As usual, Bacigalupi hits his notes dead on: hooking with a wild chase scene in which the superhuman abilities of our post-humans comes slowly into focus, amidst a landscape of total devastation. The object of the chase turns out to be something totally unexpected. A natural, unenhanced dog.
How the poor thing survived off the wasted earth is a mystery, but what to do with it is an even bigger one. They debate over whether to eat it or not, but in the end decide to try to keep it as a pet.
It's a difficult and touching story, which steps pretty far outside the box to examine our relationship to pets, and to nature. At every stage, Bacigalupi gets it right.
"Metal More Attractive" by Ysabeau S. Wilce
I first got to read a version of this story in the Summer of 2002. I was at Clarion West with Ysa, and over the course of the first week she brought in the first scenes of this story, eventually completing a full draft during the workshop.
In any Clarion, there are outrageously creative, smart people to challenge your conception of yourself as a smart, creative person. In some Clarions there is someone who just blows the rest of the class away. Stories of Nalo Hopkinson's stint at Clarion still reverberate.
Well, Ysa was our Nalo. We knew from the get-go that she had it, and "Metal More Attractive" puts it all on the table.
As both storyteller and stylist, Ysabeau S. Wilce creates absolutely compelling, memorable stuff.
"Metal More Attractive" explores the pivotal moment in the life of the young Hardhands: "So, here we have Hardhands in a bar. It's not exactly entirely a bar, but then he's not exactly entirely Hardhands, either, at least not yet. At this moment, he's only fifteen years old and his hands are still white and tender, so too is his conscience. Both hands and head are soon to get much tougher, but right now he's still rather sweet."
In fact, he's plotting the murder of his dear Grandmama, in order to avoid a forced marriage to a three year old cousin that he believes would cramp his style as a rock star and a budding adept in the occult arts. So, he's not that sweet.
Ysa manages to create magical fantasy that is at once entirely original, pure page-turning pleasure, and an inspiring introduction to a world we all will want more of. There are just a few writers who can compose a story such that when you come to the end, you close the cover, take a deep breath, and say: "Yes!"
Realms of Fantasy (Feb)
This is the second issue of Realms in a row with a Lord of the Rings Cover rather than a provocative chicks-in-chainmail centerfold shot. What's the world coming to? (I guess Lord of the Rings is coming to an end. What will they do next year? No, no, don't tell me: Harry Potter.)
"Rattler" by Gene Wolfe and Brian Hopkins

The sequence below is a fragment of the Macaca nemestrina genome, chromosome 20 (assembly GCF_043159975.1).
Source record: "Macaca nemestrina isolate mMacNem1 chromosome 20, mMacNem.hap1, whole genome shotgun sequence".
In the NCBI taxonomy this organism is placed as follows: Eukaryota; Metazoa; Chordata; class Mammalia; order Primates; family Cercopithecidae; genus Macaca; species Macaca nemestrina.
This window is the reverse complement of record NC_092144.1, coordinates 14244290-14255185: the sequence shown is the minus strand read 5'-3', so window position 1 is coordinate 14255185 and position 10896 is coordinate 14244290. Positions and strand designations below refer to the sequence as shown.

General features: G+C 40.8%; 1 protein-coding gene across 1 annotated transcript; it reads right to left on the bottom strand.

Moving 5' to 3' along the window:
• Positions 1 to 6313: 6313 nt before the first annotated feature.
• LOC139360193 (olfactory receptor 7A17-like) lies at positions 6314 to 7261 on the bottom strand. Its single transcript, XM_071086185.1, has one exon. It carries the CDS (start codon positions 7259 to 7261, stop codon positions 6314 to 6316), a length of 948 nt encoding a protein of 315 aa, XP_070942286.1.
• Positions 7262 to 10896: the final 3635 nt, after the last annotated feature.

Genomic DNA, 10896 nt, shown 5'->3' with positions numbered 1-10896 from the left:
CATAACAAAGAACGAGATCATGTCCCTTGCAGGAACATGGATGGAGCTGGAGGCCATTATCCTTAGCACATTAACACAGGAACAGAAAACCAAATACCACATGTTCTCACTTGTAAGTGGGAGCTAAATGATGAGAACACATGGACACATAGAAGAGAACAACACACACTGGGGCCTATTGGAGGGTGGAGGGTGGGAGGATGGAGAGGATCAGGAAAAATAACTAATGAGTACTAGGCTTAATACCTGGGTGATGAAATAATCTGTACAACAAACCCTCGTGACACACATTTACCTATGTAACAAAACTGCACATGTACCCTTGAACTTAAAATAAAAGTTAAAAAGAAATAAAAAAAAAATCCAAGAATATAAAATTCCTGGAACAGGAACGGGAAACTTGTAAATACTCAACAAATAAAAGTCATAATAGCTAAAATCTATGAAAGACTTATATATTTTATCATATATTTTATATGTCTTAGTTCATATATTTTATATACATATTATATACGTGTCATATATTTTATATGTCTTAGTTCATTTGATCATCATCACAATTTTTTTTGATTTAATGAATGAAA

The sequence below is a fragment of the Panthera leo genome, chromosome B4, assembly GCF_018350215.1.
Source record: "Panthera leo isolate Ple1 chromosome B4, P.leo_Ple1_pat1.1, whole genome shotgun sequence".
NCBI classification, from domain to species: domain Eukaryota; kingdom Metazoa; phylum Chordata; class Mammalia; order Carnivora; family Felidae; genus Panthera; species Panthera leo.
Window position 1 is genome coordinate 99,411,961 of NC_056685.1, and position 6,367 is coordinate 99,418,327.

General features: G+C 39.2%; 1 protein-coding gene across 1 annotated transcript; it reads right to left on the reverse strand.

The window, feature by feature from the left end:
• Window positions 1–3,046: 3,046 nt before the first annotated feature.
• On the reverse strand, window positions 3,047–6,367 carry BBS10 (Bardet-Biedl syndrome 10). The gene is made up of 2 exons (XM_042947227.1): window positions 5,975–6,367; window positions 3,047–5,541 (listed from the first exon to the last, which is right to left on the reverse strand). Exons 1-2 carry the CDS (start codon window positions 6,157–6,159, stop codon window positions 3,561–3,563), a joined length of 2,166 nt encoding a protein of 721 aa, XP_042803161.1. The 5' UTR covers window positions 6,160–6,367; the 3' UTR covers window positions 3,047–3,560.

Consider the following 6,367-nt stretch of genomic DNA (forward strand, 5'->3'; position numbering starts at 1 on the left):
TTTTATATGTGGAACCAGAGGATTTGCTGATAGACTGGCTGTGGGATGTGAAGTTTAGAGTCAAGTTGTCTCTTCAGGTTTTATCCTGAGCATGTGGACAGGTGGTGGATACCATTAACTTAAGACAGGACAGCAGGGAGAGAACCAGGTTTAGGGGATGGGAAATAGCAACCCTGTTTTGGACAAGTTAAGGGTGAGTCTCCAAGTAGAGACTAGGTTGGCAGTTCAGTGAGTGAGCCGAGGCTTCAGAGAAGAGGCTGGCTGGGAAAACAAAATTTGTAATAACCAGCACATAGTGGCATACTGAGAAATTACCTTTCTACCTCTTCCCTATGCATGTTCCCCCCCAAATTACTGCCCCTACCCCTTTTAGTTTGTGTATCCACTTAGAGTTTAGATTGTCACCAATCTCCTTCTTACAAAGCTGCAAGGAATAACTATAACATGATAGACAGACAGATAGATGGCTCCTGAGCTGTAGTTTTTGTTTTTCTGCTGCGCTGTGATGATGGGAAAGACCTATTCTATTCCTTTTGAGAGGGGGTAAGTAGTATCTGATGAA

The intro blurb was perfect. I don't know whether this came from the authors or Realms staff: "Who says you can't teach an old Dodge new tricks?"
Although it's just good old-fashioned fun, this story has a lot going for it. It's not just another tale of a sentient automobile. Wolfe and Hopkins do a beautiful job with dialect, and bring the reader such delightful aphorisms as "It's bad luck to hear a fool cuss."
Framed as a conversation overheard in a diner, the authors use a very light touch on the structural overhead—it's just enough to make you wonder if they really did overhear the tale somewhere.
The central conflict: a man's pickup truck learned to hunt raccoons from his dog (now deceased), and it's causing his cousin (the fool targetted by my new favorite adage) fits of jealousy, because he can't seem to teach his truck to do anything other than roll over.
A lovely little piece, and very nicely illustrated as well.
SciFiction publishes a new story every week as part of the Science Fiction channel's SciFi.com website. SciFiction, Ellen Datlow editor, is probably the highest paying market for short fiction, and she gets some of the biggest names and the best stories. Best of all, it's totally free.
"Inside Outside" by Michaela Roessner
Frankly, if I hadn't been reading this for review, I probably wouldn't have finished it. Much is explained at the end.
She explains: "I never would have written this if it hadn't been for Richard Butner. A few years ago he wrote a wonderful short story that he said he'd constructed by stringing together jokes and hilarious anecdotes."
In fact, "Inside Outside" did feel like a desultory collection of incidents in the life of a group of friends who call themselves "The Worshipful Order of Serendipitous Pursuits, Executed with Fiendish Ingenuity."
One member is alpha male, and has basically co-opted the group to assist him in his own pursuit, which is designing miniature golf courses. There is only a little background tension arising from the mild dissatisfaction some members of the group feel at having their own Pursuits sidetracked by miniature golf.
But then, about halfway through, the story takes a serious science-fictional turn. The quietest member of the group tentatively reveals the Pursuit she has been working on to the main character, who has previously spurned her.